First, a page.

It is the consequence of racism that makes passing such a fraught act and yet such a common one. That’s because there are two different kinds of passing. Historically, white-passing Black people often casually flirted with the colour line. In Passing, it is Clare’s act of “passing over” — meaning disappearing almost completely into whiteness on a permanent basis — that is the source of tension and dread, and yet the novel opens with Irene, a proud Black woman with “adherence to her class and race… in the whole pattern of her life,” casually passing so she can get a glass of ice-cold tea in a swanky Chicago location. For Irene and most white-passing Black people of the era, this temporary act of passing was routine. A slight of hand. But Clare’s transgression is, as Irene describes it, “abhorrent.” Clearly, there is a difference between a party trick and a web of deception.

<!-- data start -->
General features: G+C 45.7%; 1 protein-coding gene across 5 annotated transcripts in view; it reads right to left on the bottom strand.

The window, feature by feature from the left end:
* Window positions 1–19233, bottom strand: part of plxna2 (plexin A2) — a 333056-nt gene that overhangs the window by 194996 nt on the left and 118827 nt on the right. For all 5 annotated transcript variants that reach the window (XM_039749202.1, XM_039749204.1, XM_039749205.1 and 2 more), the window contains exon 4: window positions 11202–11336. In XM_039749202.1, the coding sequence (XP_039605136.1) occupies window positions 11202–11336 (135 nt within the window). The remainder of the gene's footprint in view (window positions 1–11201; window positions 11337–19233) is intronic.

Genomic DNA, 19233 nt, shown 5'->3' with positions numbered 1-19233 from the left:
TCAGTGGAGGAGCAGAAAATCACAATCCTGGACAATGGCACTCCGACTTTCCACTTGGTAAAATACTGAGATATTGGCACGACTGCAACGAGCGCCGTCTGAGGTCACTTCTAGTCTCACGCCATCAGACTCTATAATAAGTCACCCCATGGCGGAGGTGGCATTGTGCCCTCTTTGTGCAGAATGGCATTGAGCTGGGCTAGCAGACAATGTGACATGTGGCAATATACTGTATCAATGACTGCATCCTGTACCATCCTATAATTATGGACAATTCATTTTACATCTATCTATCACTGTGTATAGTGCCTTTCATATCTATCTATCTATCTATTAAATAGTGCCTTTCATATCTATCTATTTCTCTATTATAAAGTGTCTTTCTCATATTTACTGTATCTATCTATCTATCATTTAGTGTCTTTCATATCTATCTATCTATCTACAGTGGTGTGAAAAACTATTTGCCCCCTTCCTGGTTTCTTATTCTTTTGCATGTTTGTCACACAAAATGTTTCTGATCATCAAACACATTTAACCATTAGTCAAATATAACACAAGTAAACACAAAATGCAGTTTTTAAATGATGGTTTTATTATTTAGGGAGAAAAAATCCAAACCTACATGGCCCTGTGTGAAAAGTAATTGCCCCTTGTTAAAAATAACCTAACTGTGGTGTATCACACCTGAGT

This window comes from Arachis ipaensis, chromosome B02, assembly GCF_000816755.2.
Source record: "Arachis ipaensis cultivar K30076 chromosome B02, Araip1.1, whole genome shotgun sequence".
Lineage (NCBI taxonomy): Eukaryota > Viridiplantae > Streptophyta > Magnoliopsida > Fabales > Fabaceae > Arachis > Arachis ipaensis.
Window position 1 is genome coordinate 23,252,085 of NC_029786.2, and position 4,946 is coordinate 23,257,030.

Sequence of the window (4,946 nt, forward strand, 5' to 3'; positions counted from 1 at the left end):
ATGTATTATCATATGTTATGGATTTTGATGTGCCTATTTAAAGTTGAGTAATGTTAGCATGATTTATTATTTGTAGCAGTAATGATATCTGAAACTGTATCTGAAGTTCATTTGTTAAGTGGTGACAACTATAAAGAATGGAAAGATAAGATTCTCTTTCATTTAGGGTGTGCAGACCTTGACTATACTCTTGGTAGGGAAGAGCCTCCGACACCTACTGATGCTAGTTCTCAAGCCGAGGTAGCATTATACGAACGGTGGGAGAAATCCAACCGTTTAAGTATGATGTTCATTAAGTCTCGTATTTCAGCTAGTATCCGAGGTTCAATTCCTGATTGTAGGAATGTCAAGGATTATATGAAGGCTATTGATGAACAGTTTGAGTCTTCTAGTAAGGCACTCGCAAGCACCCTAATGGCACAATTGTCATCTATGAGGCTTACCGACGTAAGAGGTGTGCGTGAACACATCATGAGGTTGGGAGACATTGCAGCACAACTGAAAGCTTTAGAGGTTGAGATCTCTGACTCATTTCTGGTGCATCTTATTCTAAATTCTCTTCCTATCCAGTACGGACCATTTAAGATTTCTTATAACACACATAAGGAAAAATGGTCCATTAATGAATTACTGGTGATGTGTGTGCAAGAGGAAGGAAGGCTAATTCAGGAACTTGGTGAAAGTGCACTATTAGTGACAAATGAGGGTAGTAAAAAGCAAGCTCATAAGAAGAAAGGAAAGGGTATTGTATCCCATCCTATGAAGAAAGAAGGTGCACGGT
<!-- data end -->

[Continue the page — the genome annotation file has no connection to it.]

Irene’s disgust at Clare is at the heart of the Twitter debate about both characters’ casting. White people don’t see Clare for who she is, but her own people do. Similarly, we see Thompson and Negga as Black, and can’t imagine them as anything else. When among Black people, Clare doesn’t really pass, nor does she want to pass. Surrounded by white people though, even Irene has a hard time identifying her childhood friend. But that’s the thing about passing. It’s so ridiculous and so dependent on several factors, many of which have nothing to do with the person themselves. It’s more about who they are with or how they are portrayed (it’s interesting to note that director Rebecca Hall’s choice to shoot Passing in black-and-white makes both characters appear whiter).